String Quartet #3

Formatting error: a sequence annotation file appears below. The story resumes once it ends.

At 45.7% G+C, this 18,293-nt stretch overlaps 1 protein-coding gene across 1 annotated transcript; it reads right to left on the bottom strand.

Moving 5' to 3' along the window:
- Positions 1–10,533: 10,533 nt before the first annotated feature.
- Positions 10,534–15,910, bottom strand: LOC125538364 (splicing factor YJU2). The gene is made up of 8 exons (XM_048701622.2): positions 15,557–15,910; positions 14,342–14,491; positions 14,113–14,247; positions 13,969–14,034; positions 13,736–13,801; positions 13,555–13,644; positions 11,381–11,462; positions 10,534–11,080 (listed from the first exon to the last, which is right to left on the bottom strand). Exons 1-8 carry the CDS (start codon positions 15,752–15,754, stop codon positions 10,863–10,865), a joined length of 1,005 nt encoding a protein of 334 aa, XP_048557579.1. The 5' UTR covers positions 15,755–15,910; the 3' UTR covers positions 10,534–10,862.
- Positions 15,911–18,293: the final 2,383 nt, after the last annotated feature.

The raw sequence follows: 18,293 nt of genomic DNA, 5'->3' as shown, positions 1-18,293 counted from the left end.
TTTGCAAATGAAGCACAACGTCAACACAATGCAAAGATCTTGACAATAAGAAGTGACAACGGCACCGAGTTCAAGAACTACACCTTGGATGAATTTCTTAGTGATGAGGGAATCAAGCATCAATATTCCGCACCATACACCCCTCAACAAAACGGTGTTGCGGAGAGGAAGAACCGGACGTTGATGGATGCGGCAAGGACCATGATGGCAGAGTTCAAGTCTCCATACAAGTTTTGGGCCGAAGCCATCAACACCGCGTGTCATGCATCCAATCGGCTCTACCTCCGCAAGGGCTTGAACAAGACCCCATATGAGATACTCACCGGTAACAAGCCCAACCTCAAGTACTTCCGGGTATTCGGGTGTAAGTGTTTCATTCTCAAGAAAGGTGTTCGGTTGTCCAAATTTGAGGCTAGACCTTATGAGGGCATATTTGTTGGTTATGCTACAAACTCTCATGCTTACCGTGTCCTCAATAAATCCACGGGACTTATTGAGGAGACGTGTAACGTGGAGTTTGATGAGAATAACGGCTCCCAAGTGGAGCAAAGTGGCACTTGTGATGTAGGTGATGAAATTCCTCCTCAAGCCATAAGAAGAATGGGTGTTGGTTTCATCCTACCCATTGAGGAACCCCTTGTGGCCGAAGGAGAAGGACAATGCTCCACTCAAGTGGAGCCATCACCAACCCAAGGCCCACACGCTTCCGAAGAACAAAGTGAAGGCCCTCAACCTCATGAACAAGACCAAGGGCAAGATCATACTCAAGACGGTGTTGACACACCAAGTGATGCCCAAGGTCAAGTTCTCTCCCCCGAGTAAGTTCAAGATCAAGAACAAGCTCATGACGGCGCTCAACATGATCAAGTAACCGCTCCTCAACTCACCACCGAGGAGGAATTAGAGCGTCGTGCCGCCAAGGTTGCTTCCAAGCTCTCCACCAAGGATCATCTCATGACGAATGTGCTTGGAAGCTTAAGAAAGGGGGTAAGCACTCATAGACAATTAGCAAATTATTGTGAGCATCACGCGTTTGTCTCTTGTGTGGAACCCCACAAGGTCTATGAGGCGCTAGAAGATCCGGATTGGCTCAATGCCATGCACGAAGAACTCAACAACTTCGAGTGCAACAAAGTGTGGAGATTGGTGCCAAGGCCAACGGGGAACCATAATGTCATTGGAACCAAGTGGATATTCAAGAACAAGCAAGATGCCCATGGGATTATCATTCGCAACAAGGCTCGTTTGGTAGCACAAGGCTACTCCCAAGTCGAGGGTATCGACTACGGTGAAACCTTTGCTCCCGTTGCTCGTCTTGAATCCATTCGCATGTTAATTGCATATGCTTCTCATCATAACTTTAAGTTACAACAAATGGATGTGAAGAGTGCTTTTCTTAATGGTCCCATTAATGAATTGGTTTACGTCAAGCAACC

SQ3 employs a unique notational structure, seamlessly shifting between traditional staff notation, graphic elements, spatial notation, and textual instruction, it is at once exacting and interpretive. The work itself engages with the practices and rituals of mourning and redemption. Though not a work of program music, its four movements traverse a deeply dramatic and narrative arc, developing variation materials with almost ritualistic intensity. The first movement “Aletheia” builds itself around a counterpoint of vibrations, beginning with a dense cloud of trills, cross-fading in level, before dissolving and digging into the substance of the trill itself—an absolute difference, two root-less pitches, with no home or point of origin. Elements of density and noise enter in as the material qualities of the instruments themselves take priority over melody and pitch. An extended cadenza for first violin is set against a simple cadence in the supporting voices, an almost uncoiled tension-spring snapped atop a regular gait, a squeeze-box rhythm. "Encomium" emerges from silence into a slow unison of pitches, which are gradually pulled apart into microtonal differentiation, a bizarre and surprising eruption of rhythm arising from the clash of closely dislocated tones. This rhythmic impulse is carried across the rest of the movement, recapitulating and disfiguring materials from the first movement. The work closes with an abstract shape-based “Passagio” before the elegiac fourth movement. “Burial” is a haunting fugue, slowly intertwining a lament between the voices of the quartet before its sudden interruption and dislocation by a furious and virtuosic double cadenza for viola and cello closes the piece. The work is a meditation on death and ritual, but in the joy and passion of its execution, it is also an invitation to life, and to the primal urge to create anew. SQ3 was written for and premiered by the Mivos Quartet.